Saturday, May 29, 2010

The Jewelry Widower - Still alive

Just a reassurance that after my first blog my fingers were not broken, nor any other bodily harm inflicted. There were a few fellow JW'ers (Jewelry Widowers) who have let themselves be known. I do not suffer alone, thank heavens!
How many of you have been involved with helping out with shows? I was volunteered to help set up for a recent show in Quakertown, PA. I am off from my job as a Registered Nurse every other weekend, so I normally look forward to my time off, even though there are other things that require my attention, such as mowing the grass, cinematic exposure (watching movies), and of course going to my computer to save the world from aliens, falling bricks, asteroids, etc. The show in Quakertown was on my weekend off, of course. It was a tedious setup, with the wind trying to knock over the tent and all of the displays. Luckily, I had created several containers with sand to tie to the tent, and also strapped down the dummy heads, (not mine) which my wife uses to display her fine necklaces. It was also necessary to arrange the setup so as nothing else would be blowing away, though I did comment that if people found her business cards down the street they might look for her. (There's your litterer, Officer)
As the people started wandering in, many had questions about the fine work that my wife had created. All I could do was stand and point to my wife and say, "You have to ask her." My fantastic spouse would then go into vivid details about her creations, explaining that it was all hand made, of natural gems, and silver or copper. There were no artificial stones or materials. Of course, hearing this several hundred times during the day can make you a little ear sore, but I did my best to tolerate it, being supportive of my wife. She would introduce herself to the hopefully-to-be customers, "Hi, I'm Lois." She would then be gracious and point to me and identify me as the husband. Not being a shy guy, I would introduce myself as "Manuel" which brought forth many a questioning stare, and would clarify with "Manuel Labor." A few still wandered away with head-shaking bewilderment.
An important lesson learned from doing previous show with my wife was to have a decent meal beforehand, and to make use of the facilities. Why, you may ask. Because no matter where the show is, your site will always be farthest from the port-a-potties, and by the time you finally get there they are 1) full, 2) there is a long line, 3) you are standing downwind, and 4) there is no place to wash your hands. Always carry hand sanitizer with you as part of your set-up gear.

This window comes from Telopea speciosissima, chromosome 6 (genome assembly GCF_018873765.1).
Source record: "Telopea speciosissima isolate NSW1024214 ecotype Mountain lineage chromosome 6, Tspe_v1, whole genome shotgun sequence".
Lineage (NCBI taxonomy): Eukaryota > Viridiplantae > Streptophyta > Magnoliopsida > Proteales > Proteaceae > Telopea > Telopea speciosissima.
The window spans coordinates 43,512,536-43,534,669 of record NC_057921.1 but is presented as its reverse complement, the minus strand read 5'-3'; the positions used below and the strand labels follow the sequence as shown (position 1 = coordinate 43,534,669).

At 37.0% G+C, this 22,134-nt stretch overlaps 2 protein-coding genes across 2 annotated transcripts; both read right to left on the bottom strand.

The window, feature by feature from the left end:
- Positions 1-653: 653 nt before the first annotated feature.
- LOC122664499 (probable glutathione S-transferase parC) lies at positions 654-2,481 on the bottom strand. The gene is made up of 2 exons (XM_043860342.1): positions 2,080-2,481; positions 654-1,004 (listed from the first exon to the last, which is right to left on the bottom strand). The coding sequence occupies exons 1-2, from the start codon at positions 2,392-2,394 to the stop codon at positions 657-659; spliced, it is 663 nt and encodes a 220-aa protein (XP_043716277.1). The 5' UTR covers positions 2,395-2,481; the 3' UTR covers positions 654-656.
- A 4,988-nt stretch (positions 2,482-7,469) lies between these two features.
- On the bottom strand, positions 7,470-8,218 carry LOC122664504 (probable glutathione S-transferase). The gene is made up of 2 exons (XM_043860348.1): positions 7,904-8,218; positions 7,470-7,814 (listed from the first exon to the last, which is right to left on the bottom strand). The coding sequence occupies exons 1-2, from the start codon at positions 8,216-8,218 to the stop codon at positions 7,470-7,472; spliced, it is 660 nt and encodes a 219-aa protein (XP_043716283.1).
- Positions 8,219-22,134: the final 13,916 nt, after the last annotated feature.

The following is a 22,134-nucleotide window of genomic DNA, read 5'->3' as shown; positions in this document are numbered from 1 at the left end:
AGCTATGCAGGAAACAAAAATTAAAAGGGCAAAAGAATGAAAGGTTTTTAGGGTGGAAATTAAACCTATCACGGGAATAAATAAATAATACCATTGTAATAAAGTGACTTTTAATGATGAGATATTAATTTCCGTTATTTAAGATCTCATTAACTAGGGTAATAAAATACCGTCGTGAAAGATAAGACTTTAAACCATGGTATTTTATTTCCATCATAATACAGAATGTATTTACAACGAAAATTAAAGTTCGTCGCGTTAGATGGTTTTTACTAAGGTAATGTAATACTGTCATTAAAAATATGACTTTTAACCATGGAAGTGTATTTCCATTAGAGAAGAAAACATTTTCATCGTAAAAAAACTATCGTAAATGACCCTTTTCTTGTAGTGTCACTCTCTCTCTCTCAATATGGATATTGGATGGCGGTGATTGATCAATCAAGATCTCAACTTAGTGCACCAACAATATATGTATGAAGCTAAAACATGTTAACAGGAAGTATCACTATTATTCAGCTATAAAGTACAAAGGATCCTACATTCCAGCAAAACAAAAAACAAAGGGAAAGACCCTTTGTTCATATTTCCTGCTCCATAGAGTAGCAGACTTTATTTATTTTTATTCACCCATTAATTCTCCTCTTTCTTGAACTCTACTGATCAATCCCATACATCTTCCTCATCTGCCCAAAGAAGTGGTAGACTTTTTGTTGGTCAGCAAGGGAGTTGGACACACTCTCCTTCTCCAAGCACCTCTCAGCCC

It turned out to be a fair day, and at the end is the take down of all the equipment, storing it in containers, then loading it into the car. It is tiring and always such a relief to get that done. But the greatest feeling is when it's all done, we are packed up, and on the way home, my wonderful wife turns to me and says, "Thank you honey, I am glad you were here to help me, it would have been much harder without you."
What can you do at that point, but square up your shoulders, look her calmly in the eyes, and say, "That's okay dear, I was glad to help.

4 comments:

Beadwright said...

Great post. I have a husband that says the same thing to me when I give him a kiss and tell him thanks for helping me set up.
You guys are terrific
Nicole/Beadwright

Karen said...

Thank you Manuel you actually gave a lot of good information about what to expect at a show. It's also nice to have a husband with good humor, I know I have one! It's good that Lois has you.

Andrew Thornton said...

Ha ha ha! I only laugh because I've been there myself. This post was TOO funny! Thank you for sharing this "insider" look.

Al "The Jewelry Widower" Linquist said...

Thanks all, I am glad you had enjoyed this one. To read the others please go to thejewelrywidower.blogspot.com/

I am sure that there are a lot more who can understand my life after reading those other blogs, and I hope that you will enjoy.
AL